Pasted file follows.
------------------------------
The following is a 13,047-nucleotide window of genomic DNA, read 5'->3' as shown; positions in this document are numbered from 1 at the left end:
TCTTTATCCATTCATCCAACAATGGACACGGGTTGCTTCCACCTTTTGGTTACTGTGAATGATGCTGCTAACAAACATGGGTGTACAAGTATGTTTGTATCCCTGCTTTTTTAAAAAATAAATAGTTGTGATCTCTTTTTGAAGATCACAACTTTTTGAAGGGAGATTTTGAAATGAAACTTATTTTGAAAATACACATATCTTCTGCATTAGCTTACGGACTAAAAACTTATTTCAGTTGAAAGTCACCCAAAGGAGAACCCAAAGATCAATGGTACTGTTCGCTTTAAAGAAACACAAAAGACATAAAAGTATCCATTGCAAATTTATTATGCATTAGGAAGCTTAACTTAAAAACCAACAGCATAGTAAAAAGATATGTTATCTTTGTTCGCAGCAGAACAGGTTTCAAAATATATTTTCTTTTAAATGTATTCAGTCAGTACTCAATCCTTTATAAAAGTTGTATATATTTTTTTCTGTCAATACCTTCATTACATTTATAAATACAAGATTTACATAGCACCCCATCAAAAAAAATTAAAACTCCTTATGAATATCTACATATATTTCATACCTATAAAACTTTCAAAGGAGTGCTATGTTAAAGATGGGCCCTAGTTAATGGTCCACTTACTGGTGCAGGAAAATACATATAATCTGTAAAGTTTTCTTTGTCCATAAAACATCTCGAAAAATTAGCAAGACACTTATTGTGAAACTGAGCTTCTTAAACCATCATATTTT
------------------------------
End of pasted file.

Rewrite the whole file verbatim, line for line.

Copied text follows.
The following is a 13,047-nucleotide window of genomic DNA, read 5'->3' as shown; positions in this document are numbered from 1 at the left end:
TCTTTATCCATTCATCCAACAATGGACACGGGTTGCTTCCACCTTTTGGTTACTGTGAATGATGCTGCTAACAAACATGGGTGTACAAGTATGTTTGTATCCCTGCTTTTTTAAAAAATAAATAGTTGTGATCTCTTTTTGAAGATCACAACTTTTTGAAGGGAGATTTTGAAATGAAACTTATTTTGAAAATACACATATCTTCTGCATTAGCTTACGGACTAAAAACTTATTTCAGTTGAAAGTCACCCAAAGGAGAACCCAAAGATCAATGGTACTGTTCGCTTTAAAGAAACACAAAAGACATAAAAGTATCCATTGCAAATTTATTATGCATTAGGAAGCTTAACTTAAAAACCAACAGCATAGTAAAAAGATATGTTATCTTTGTTCGCAGCAGAACAGGTTTCAAAATATATTTTCTTTTAAATGTATTCAGTCAGTACTCAATCCTTTATAAAAGTTGTATATATTTTTTTCTGTCAATACCTTCATTACATTTATAAATACAAGATTTACATAGCACCCCATCAAAAAAAATTAAAACTCCTTATGAATATCTACATATATTTCATACCTATAAAACTTTCAAAGGAGTGCTATGTTAAAGATGGGCCCTAGTTAATGGTCCACTTACTGGTGCAGGAAAATACATATAATCTGTAAAGTTTTCTTTGTCCATAAAACATCTCGAAAAATTAGCAAGACACTTATTGTGAAACTGAGCTTCTTAAACCATCATATTTT